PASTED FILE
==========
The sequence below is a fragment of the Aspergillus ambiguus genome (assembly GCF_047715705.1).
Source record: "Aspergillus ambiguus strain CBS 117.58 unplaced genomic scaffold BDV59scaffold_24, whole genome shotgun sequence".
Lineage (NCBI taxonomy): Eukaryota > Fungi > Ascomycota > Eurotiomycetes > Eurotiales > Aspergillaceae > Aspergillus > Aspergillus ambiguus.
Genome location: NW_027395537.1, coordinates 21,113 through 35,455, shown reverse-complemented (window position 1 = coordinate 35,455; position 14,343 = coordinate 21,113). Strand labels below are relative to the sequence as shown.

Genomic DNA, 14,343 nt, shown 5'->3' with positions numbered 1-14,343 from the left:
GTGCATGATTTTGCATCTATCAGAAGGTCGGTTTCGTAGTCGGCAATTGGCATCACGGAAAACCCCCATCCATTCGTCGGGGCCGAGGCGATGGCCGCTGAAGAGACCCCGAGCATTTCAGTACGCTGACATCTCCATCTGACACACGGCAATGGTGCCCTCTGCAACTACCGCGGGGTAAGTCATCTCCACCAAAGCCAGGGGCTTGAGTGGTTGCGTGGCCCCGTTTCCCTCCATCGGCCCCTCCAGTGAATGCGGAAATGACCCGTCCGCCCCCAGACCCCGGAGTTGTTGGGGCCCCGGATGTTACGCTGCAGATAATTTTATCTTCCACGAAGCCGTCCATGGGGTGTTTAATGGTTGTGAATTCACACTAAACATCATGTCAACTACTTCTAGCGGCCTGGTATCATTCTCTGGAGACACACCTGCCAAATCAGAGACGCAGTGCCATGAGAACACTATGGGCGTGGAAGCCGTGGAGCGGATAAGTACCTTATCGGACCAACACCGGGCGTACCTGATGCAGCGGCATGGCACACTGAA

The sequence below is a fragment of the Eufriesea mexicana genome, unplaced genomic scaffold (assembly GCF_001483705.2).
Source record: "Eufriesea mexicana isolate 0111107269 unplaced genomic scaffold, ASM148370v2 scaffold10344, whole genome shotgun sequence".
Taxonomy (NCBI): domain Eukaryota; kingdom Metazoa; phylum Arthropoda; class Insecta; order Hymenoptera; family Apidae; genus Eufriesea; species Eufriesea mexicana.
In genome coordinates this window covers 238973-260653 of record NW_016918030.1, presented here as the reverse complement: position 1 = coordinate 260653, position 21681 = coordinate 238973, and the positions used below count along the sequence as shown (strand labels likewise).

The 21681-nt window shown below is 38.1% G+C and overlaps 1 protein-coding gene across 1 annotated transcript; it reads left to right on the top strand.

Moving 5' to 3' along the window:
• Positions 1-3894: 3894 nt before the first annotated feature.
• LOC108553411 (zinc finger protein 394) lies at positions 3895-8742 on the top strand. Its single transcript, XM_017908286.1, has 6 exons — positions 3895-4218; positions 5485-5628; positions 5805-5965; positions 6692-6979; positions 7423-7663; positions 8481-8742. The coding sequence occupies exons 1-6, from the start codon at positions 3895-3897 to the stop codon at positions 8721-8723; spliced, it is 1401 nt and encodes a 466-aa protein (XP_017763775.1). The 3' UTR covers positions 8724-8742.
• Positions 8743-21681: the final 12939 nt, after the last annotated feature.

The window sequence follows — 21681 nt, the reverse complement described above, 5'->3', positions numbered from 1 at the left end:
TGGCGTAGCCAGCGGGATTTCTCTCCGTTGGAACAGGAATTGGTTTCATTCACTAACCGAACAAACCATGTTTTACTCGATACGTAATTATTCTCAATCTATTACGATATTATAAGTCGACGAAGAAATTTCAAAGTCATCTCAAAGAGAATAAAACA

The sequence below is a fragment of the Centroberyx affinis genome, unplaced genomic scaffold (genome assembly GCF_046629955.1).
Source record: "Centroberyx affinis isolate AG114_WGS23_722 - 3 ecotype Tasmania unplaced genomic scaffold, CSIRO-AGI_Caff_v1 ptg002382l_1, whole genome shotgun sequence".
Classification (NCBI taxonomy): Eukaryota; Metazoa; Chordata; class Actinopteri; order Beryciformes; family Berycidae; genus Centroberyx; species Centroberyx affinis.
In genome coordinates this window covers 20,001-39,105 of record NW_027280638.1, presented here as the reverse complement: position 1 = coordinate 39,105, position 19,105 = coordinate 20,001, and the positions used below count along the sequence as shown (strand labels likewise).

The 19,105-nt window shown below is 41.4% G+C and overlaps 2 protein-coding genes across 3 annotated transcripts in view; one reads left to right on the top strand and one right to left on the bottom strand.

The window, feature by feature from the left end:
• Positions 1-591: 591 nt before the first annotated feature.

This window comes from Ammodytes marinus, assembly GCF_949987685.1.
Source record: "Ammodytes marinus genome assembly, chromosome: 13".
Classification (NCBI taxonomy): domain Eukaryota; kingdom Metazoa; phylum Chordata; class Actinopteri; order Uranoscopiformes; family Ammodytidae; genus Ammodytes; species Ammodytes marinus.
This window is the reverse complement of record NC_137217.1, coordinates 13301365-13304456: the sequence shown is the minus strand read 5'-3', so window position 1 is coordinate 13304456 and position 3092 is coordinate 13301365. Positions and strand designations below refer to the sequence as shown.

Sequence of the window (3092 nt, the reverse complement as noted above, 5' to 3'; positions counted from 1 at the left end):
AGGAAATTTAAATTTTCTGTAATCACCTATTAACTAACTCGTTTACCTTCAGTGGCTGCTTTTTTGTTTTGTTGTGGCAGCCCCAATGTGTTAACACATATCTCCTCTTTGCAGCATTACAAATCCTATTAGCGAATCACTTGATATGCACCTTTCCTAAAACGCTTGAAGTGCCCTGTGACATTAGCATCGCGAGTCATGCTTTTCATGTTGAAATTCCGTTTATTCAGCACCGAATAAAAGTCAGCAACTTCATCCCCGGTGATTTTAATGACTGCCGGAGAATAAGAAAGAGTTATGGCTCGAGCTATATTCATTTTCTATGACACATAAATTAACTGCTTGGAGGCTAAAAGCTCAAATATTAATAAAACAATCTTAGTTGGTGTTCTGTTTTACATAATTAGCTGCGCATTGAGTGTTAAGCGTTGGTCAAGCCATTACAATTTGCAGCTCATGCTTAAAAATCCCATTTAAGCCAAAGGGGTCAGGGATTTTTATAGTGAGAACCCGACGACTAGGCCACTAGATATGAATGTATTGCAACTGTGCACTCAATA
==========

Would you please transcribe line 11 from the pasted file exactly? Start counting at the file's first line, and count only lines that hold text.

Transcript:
The 21681-nt window shown below is 38.1% G+C and overlaps 1 protein-coding gene across 1 annotated transcript; it reads left to right on the top strand.